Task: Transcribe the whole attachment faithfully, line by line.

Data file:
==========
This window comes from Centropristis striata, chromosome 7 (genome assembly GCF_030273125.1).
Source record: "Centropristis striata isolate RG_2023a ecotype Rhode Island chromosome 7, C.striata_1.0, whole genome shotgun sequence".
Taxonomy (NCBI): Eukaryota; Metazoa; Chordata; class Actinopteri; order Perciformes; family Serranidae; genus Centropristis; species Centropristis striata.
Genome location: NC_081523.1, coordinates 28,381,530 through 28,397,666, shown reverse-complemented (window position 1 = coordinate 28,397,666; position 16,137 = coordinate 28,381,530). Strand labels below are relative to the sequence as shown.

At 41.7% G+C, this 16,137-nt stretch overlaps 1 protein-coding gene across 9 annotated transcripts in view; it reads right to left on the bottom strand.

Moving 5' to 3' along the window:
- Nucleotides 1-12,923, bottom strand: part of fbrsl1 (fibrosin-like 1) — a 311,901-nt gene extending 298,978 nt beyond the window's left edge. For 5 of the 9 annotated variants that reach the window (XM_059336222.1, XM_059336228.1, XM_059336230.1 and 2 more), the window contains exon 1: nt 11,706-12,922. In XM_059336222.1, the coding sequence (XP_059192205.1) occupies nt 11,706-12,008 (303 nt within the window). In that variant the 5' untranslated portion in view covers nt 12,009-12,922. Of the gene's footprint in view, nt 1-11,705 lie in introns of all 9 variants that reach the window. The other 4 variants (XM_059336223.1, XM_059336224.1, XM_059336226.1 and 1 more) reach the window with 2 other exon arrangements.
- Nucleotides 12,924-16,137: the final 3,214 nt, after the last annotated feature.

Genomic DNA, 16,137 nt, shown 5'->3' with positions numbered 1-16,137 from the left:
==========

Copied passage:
This window comes from Centropristis striata, chromosome 7 (genome assembly GCF_030273125.1).
Source record: "Centropristis striata isolate RG_2023a ecotype Rhode Island chromosome 7, C.striata_1.0, whole genome shotgun sequence".
Taxonomy (NCBI): Eukaryota; Metazoa; Chordata; class Actinopteri; order Perciformes; family Serranidae; genus Centropristis; species Centropristis striata.
Genome location: NC_081523.1, coordinates 28,381,530 through 28,397,666, shown reverse-complemented (window position 1 = coordinate 28,397,666; position 16,137 = coordinate 28,381,530). Strand labels below are relative to the sequence as shown.

At 41.7% G+C, this 16,137-nt stretch overlaps 1 protein-coding gene across 9 annotated transcripts in view; it reads right to left on the bottom strand.

Moving 5' to 3' along the window:
- Nucleotides 1-12,923, bottom strand: part of fbrsl1 (fibrosin-like 1) — a 311,901-nt gene extending 298,978 nt beyond the window's left edge. For 5 of the 9 annotated variants that reach the window (XM_059336222.1, XM_059336228.1, XM_059336230.1 and 2 more), the window contains exon 1: nt 11,706-12,922. In XM_059336222.1, the coding sequence (XP_059192205.1) occupies nt 11,706-12,008 (303 nt within the window). In that variant the 5' untranslated portion in view covers nt 12,009-12,922. Of the gene's footprint in view, nt 1-11,705 lie in introns of all 9 variants that reach the window. The other 4 variants (XM_059336223.1, XM_059336224.1, XM_059336226.1 and 1 more) reach the window with 2 other exon arrangements.
- Nucleotides 12,924-16,137: the final 3,214 nt, after the last annotated feature.

Genomic DNA, 16,137 nt, shown 5'->3' with positions numbered 1-16,137 from the left: